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Crime

Feds reveal they have recorded calls between Marilyn Mosby, company that manages Baltimore retirement accounts

As lawyers for Baltimore State’s Attorney Marilyn Mosby doubled down on their allegations of vindictiveness from federal prosecutors, the feds revealed a new detail about their case: The government has recordings of phone calls between Mosby and the company that manages the city’s retirement plan.

The revelation came to light during a flurry of filings in Mosby’s federal case Friday, first in the form of a letter from Assistant U.S. Attorney Leo Wise and then in a lengthy legal pleading the defense filed in another attempt to discredit Wise ahead of Mosby’s first court appearance.

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“The United States has provided all recorded calls in its possession between the defendant and Nationwide,” reads the letter, referring to the company that manages Baltimore’s deferred compensation plans, according to court records.

Wise’s letter responded to Mosby’s defense claiming the government has not been appropriately forthcoming about prosecutors’ plans on whether they will call expert witnesses. The defense had argued that hiccups in the pretrial exchange of information between prosecution and defense could impact the May 2 trial date.

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Mosby is charged with two counts of perjury related to her penalty-free withdrawals from her retirement account, and the assertions she made to secure those withdrawals go to the heart of the government’s case.

“If the government is trying to prove what was said and what representations were made, that’s going to be the best evidence,” said Andrew I. Alperstein, a criminal defense lawyer and former prosecutor. “It’s also particularly persuasive in a trial to hear the voice of the accused.”

It’s unlikely the federal government wiretapped Mosby’s phones, Alperstein said. Instead, it’s likely Nationwide recorded the calls as common business practice.

Prosecutors claim Mosby lied in 2020 about experiencing financial hardship during the pandemic so she could withdraw $81,000 without penalty from her City of Baltimore retirement savings account to make down payments on two Florida homes: an eight-bedroom rental near Disney World and a condo on the state’s Gulf Coast.

“Without those two withdrawals, she would not have been able to make the down payment on either of the two Florida vacation homes she purchased in September 2020 and February 2021,” federal prosecutors wrote in a separate filing. “Simply put, the defendant’s perjury allowed her to leverage $90,000 in funds she should not have had access to in order to get two vacation homes.”

Mosby also faces two counts of making false statements on loan applications in order to purchase the homes. Federal prosecutors said she lied on the loan applications by failing to disclose a tax lien and claiming a house near Orlando was going to be a second home when she’d already lined up a company to run it as a rental, a maneuver to secure a lower interest rate.

Mosby’s attorney, A. Scott Bolden, did not respond to a request for comment Friday evening.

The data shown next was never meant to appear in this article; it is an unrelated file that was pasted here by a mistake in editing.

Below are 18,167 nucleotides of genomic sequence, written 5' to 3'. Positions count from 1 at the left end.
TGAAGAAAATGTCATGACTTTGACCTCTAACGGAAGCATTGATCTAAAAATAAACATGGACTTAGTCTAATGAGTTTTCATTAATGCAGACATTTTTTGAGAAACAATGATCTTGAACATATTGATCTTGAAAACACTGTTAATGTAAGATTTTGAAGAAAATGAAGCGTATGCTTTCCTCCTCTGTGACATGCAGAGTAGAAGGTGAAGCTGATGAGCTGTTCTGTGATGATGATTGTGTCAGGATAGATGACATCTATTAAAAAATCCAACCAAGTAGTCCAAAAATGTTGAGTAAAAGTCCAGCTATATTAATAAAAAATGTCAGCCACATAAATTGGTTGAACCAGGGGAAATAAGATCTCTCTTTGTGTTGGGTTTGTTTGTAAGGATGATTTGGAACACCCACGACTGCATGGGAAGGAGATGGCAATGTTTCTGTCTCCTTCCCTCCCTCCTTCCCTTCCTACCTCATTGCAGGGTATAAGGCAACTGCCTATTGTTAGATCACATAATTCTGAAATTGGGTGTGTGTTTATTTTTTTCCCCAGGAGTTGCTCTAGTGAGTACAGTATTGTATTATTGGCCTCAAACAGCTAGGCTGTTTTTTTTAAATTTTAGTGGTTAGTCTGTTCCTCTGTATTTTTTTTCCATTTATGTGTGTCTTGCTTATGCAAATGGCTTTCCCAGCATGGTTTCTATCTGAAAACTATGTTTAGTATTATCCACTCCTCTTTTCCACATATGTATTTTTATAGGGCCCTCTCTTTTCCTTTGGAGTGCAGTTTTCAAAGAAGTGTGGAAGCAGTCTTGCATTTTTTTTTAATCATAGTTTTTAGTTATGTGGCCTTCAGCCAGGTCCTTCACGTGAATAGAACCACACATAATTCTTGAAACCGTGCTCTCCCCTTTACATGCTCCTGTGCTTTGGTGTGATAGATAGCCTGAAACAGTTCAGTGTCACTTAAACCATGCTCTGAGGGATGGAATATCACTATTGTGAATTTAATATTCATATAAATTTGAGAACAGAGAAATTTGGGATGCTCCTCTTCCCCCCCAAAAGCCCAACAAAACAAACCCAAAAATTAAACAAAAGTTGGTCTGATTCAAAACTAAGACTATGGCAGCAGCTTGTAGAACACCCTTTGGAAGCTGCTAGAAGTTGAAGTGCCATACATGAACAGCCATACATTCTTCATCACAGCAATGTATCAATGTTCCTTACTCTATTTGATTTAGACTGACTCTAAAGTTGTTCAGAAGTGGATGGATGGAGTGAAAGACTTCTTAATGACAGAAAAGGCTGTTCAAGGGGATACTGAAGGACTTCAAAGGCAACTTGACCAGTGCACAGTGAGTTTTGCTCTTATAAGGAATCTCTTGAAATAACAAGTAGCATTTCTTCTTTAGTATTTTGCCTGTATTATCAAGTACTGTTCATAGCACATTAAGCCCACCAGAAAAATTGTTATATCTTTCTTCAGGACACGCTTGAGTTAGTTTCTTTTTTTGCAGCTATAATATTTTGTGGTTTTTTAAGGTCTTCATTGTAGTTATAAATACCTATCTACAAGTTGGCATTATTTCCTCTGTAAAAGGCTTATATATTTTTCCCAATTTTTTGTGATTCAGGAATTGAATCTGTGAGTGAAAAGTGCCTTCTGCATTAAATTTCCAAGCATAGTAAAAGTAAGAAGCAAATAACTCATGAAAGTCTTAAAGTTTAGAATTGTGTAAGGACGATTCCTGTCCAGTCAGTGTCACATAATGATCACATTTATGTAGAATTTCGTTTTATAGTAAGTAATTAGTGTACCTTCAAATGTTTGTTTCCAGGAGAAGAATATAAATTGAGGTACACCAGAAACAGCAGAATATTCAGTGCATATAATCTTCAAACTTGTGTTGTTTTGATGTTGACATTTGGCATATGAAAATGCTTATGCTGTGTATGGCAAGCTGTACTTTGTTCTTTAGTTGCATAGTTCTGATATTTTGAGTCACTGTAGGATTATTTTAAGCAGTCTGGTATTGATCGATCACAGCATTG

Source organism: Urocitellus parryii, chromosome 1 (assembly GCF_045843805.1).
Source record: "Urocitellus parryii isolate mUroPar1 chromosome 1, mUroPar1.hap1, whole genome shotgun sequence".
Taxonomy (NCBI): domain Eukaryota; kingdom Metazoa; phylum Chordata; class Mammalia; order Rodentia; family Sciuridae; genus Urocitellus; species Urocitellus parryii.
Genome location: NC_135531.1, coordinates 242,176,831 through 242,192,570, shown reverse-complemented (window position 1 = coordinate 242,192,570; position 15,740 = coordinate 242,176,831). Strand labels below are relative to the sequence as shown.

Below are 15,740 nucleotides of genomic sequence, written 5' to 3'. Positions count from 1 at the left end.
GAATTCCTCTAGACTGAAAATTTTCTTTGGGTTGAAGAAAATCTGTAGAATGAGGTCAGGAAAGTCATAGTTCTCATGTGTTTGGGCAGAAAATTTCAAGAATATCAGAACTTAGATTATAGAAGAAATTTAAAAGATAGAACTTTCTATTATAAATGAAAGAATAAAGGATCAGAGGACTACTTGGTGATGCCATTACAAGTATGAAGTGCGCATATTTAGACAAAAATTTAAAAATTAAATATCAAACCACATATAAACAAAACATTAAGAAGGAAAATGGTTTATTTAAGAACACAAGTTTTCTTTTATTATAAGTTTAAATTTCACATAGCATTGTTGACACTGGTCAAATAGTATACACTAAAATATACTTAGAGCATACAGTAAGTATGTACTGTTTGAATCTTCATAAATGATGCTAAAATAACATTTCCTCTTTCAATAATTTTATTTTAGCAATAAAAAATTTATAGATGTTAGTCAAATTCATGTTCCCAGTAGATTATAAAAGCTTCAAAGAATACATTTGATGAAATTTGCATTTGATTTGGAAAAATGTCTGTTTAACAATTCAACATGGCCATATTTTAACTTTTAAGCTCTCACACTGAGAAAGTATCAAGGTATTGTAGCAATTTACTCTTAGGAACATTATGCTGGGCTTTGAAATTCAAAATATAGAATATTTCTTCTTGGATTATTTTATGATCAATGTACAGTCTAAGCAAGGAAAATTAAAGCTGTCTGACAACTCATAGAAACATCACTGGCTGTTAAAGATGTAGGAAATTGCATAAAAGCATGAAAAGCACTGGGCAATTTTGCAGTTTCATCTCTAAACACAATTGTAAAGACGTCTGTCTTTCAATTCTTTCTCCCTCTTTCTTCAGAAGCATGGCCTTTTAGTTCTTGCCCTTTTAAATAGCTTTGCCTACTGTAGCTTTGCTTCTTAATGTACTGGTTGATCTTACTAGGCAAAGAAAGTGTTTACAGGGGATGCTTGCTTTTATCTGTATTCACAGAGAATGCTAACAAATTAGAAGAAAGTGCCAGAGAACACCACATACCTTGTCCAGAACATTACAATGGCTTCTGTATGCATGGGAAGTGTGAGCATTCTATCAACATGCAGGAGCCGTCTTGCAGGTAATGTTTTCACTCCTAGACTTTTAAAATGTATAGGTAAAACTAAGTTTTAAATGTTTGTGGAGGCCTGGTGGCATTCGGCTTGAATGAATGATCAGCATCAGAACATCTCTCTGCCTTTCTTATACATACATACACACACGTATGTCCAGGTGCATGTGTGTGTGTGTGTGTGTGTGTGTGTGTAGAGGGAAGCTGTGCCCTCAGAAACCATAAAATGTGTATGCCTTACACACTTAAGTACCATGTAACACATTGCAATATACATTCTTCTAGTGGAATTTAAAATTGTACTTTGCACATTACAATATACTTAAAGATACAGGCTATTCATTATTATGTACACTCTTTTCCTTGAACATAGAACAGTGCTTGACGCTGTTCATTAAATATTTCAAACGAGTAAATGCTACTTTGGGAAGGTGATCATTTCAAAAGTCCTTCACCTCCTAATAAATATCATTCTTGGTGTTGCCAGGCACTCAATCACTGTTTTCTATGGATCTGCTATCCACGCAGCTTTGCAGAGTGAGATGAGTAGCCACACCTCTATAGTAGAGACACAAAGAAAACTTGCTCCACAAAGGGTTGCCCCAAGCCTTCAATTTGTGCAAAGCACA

Her attorneys have responded to the charges by railing against the U.S. Attorney’s Office with formal legal arguments alleging vindictive and selective prosecution. The defense lawyers accused Wise of pursuing, and U.S. Attorney Erek Barron signing off on, a case driven by personal and political animosity the pair harbor. They have sought to have Wise removed from the case, and the indictment against Mosby dismissed.

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Federal prosecutors dismissed the claims as legally and factually meritless, saying their prosecution is driven by the evidence against Mosby.

Friday was the deadline for Mosby’s attorneys to offer a rebuttal. With their last opportunity to address the allegations in writing ahead of their first appearance in court April 14, Mosby’s lawyers looked to take her defense of malicious prosecution to the end, calling for Wise to take the stand and provide sworn testimony about his feelings about the state’s attorney and his handling of the case.

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Mosby’s political opponents each solicited $100 contributions from Wise during the last campaign, something she claims is proof of his animus toward her. Mosby’s lawyers want the opportunity to question Wise about those contributions, along with a statement he made while prosecuting one of the Baltimore Police Department’s corrupt Gun Trace Task Force officers and his handling of the Department of Justice’s probe of Mosby’s taxes.

Alperstein said the arguments from Mosby’s defense serve to distract from the charges she faces.

“It may not be political, it may be designed to confuse and cloud things, and sometimes when you don’t have anything else, you just want to muck it up,” Alperstein said.

The response from federal prosecutors Friday sheds light on letters Mosby’s attorney sent them and included as exhibits in a request to meet with prosecutors and U.S. District Judge Lydia K. Griggsby next week. The exhibits were filed under seal at Bolden’s request, but his argument hinted at the possibility of the trial date being impacted.

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From the time Mosby was indicted Jan. 13, she and her lawyers have been pushing for a speedy trial, arguing a delay could impact her bid for reelection.

Federal prosecutors said in the letter they have provided all the information they’re required to the defense, and that they don’t plan to call any expert witnesses.

They are scheduled to confer Wednesday with Griggsby in a teleconference.


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